We sought to identify which residues contribute most to the observed ΔpH stimulation of DraNramp metal transport (Fig. 3). We therefore measured Mn2+ transport by our mutants in liposomes across a range of external pHs (and thus ΔpHs) in either the absence or presence of a ΔΨ <0 (Figs. 8 A and S7). Mutant phenotypes again clustered in three groups (Fig. 8 B). As before, mutants to metal-binding D56 and N59 eliminated Mn2+ transport, while H237Q showed slight activity in the presence of both ΔΨ and ΔpH. As with voltage dependence, all mutants to the E124-R352-R353-D131-E134 network reduced the Mn2+-transport enhancement provided by ΔpH to a level comparable to Cd2+ in WT. Strikingly, mutants M230A, H232Q, and E134Q, all near metal-binding D56, eliminated ΔpH stimulation, such that unlike WT, Mn2+ transport was not observed in the absence of ΔΨ, no matter the ΔpH (Fig. S7). Thus, the immediate vicinity of the metal-binding site is most crucial for the kinetic stimulation provided by ΔpH, while more distant salt-bridge network residues contribute to a lesser degree.
Mutations throughout the salt-bridge network alter proton transport behavior
We previously showed that mutations to D56, H232, E134, and D131 eliminated DraNramp’s voltage-driven proton uniport, thus leading us to propose those four residues as the core of a conserved proton-transport pathway (Bozzi et al., 2019). In addition, mutations to the more-distant salt-bridge network residues R353, R352, and E124 increased the rate of proton uniport (Bozzi et al., 2019). Here we measured how metal substrates Cd2+ and Mn2+ affect proton transport at −120 and −80 mV for our mutant panel (Figs. 8 C, S8, and S9). Mutations to D56, H232, E134, and D131 eliminated metal-stimulated H+ transport (although E134A retained slight Mn2+ stimulation). Thus, the same four residues that are indispensable for proton uniport are also required for metal-evoked proton uptake, suggesting that uniported and cotransported protons follow the same pathway. (While H237Q also eliminated basal and metal-stimulated H+ transport, this phenotype most likely arises from that mutation preventing the protein from sampling the outward-open state needed for proton transport to occur; Bozzi et al., 2019). In contrast to its inhibition of WT, Cd2+ stimulated H+ uptake for mutants to metal-binding N59 and M230, and R352 18 Å away (Figs. 8 C, S8, and S9). Strikingly, for the E124 and R353 mutants, either Mn2+ or Cd2+ sharply reduced H+ transport (Figs. 8 C, S8, and S9); thus Mn2+ now behaved more like Cd2+ did for WT.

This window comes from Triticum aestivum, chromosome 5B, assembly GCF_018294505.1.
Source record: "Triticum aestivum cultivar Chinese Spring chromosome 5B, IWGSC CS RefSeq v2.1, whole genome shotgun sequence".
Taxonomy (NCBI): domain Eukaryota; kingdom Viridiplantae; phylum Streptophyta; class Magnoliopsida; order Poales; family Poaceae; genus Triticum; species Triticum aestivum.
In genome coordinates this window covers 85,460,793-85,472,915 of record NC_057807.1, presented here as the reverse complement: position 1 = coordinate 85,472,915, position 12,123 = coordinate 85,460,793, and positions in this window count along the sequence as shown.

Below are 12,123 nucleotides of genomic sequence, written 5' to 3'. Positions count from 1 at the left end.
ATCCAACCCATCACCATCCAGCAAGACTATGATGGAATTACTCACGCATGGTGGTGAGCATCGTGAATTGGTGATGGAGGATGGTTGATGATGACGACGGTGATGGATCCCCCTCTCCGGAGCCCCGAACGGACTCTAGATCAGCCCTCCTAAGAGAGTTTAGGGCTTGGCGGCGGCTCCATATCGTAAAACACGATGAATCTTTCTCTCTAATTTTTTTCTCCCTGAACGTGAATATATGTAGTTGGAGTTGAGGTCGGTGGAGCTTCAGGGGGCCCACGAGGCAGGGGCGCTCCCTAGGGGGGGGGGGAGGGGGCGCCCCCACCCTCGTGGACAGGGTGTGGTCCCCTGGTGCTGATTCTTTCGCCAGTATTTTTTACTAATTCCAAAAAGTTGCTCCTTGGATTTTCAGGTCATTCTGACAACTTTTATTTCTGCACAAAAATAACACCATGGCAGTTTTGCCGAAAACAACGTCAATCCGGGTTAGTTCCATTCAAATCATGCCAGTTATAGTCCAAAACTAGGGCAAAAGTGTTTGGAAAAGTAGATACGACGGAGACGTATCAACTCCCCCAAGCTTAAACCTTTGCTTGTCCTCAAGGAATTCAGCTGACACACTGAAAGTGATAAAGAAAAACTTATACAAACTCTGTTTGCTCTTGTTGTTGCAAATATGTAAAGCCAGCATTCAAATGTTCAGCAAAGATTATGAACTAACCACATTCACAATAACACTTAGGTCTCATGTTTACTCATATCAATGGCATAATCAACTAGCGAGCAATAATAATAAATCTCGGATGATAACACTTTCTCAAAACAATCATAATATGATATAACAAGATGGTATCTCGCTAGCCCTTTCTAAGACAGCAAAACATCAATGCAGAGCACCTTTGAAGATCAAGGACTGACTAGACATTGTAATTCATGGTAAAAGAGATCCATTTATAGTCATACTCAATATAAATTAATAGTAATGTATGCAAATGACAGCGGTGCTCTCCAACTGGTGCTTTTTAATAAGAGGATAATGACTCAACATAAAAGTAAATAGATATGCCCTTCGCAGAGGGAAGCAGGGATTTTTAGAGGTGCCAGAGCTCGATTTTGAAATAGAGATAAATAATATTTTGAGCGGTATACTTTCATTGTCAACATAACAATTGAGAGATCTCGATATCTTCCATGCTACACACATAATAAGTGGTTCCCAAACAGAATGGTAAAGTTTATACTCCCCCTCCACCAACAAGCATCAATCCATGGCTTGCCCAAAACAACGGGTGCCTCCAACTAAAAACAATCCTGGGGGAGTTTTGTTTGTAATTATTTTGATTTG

Overall, any mutation to the extended network eliminated the distinction between Cd2+ and Mn2+ in terms of proton cotransport (Fig. 8 D). This is consistent with previous observations of subtle perturbations to this network affecting proton transport in other Nramp homologues, as seen with an anemia-causing mutation G185R on TM4 in mouse Nramp2 (Fleming et al., 1998; Su et al., 1998; G153R in DraNramp) directly above the R353-D131 pair (Xu et al., 2004), and an F-to-I substitution in human Nramp2 at the DraNramp equivalent L164 adjacent to R352-E124 (Nevo and Nelson, 2004). Curiously, some DraNramp mutants (D131A, E134A) retained some ΔpH (and/or low pH) stimulation of Mn2+ transport but little Mn2+ stimulation of H+ transport, while others (M230A, R352A) had the opposite effect, with little ΔpH (and/or low pH) stimulation but robust Mn2+ stimulation. In contrast, H232Q eliminated both effects, consistent with the H-to-A mutant in E. coleocola Nramp (Ehrnstorfer et al., 2017), while D56 mutations eliminated all metal and proton transport. These mutagenesis results further suggest that ΔpH stimulation of metal transport rate need not necessarily arise from a proton cotransport requirement.
Perturbing the salt-bridge network alters Km and selectivity
As high transport efficiency requires selectivity against potential competing substrates, we tested whether our mutants transport Ca2+, an abundant alkaline earth metal that Nramps must discriminate against (Fig. 9, A and B; and Fig. S10). Most mutations did not increase Ca2+ transport. Thus, their perturbations of voltage and ΔpH dependence of metal transport rate do not arise from indiscriminate metal transport. Metal-binding D56 and N59 mutants reduced Ca2+ transport below WT levels, indicating that Ca2+ transport requires the same metal-binding site as other metals. Two mutations enhanced Ca2+ uptake: M230A, which removes the metal-coordinating methionine that preferentially stabilizes transition metals (Bozzi et al., 2016a), and R353A. The altered selectivity of R353A, 15 Å from the bound metal, is reminiscent of G153R, which adds exogenous positive charge to the salt-bridge network region and, despite not being part of the primary coordination sphere, can structurally perturb the metal-binding site to improve Ca2+ transport (Xu et al., 2004; Bozzi et al., 2016b).